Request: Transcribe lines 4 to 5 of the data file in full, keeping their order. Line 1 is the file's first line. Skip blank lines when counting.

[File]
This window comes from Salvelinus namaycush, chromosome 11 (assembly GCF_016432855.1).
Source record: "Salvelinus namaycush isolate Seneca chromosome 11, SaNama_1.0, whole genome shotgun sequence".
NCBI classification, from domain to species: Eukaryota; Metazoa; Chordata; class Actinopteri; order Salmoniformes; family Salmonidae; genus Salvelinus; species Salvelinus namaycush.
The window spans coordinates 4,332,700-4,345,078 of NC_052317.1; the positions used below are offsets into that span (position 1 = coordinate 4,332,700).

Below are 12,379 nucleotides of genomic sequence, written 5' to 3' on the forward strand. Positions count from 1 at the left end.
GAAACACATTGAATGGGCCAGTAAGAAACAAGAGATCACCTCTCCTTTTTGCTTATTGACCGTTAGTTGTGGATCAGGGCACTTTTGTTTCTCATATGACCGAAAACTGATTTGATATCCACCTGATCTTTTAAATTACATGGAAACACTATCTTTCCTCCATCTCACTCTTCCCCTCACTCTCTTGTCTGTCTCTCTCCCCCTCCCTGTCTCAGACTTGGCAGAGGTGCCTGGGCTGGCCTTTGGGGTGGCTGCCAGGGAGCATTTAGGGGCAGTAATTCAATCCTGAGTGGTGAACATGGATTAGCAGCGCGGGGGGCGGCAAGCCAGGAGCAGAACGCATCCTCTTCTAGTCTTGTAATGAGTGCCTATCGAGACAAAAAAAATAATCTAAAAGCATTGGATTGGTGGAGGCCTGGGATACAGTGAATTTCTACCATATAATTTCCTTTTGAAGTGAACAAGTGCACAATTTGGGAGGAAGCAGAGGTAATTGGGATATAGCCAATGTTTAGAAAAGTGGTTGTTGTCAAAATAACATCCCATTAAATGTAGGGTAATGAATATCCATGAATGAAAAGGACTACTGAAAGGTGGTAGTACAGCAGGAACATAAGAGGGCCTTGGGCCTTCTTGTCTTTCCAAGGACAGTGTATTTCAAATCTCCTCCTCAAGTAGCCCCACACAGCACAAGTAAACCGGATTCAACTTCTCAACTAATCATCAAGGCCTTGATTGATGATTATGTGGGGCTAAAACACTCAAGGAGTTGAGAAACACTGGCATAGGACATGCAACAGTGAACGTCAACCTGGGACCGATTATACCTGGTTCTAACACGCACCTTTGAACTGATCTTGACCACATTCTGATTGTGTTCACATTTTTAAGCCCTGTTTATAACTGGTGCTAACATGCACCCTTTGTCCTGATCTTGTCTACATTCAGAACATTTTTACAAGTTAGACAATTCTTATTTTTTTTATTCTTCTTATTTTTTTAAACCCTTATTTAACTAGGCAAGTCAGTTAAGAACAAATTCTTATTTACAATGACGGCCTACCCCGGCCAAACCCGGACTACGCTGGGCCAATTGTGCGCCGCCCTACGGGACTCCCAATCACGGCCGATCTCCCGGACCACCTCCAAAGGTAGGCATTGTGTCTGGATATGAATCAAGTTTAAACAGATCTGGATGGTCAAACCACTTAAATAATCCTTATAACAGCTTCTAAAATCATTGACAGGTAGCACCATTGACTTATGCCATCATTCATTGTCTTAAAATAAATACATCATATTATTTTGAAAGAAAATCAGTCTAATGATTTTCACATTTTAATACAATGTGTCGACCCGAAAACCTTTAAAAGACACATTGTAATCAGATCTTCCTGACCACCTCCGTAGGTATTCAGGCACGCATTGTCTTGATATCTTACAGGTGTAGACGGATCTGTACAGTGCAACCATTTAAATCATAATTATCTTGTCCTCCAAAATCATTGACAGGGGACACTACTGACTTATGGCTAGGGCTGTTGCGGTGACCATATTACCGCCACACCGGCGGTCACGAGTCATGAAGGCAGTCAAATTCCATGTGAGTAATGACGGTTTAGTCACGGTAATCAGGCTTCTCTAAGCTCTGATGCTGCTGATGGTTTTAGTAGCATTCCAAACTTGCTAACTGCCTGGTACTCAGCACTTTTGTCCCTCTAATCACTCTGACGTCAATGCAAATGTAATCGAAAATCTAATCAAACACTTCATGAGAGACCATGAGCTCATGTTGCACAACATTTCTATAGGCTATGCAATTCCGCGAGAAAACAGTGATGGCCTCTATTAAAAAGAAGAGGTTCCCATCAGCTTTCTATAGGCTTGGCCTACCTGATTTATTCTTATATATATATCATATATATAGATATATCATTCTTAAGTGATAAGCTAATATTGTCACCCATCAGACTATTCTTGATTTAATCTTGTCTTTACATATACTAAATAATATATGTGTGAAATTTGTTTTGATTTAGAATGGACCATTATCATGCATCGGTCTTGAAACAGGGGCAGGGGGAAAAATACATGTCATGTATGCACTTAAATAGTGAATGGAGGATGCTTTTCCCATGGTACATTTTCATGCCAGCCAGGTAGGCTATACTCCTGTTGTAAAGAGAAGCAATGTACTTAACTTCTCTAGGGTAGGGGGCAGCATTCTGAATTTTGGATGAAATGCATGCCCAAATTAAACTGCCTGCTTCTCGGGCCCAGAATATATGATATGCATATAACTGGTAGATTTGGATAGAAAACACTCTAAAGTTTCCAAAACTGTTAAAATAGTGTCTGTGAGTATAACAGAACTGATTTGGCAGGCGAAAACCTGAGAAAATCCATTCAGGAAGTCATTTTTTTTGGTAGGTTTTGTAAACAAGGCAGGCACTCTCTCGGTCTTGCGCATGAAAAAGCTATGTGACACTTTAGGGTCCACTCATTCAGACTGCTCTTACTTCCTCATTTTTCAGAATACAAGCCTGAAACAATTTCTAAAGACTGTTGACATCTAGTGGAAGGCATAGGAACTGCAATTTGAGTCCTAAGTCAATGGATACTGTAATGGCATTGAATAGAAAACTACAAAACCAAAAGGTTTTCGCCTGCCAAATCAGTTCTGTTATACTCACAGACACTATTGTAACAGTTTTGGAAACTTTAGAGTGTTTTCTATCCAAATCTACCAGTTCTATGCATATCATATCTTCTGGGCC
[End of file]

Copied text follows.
The window spans coordinates 4,332,700-4,345,078 of NC_052317.1; the positions used below are offsets into that span (position 1 = coordinate 4,332,700).

Below are 12,379 nucleotides of genomic sequence, written 5' to 3' on the forward strand. Positions count from 1 at the left end.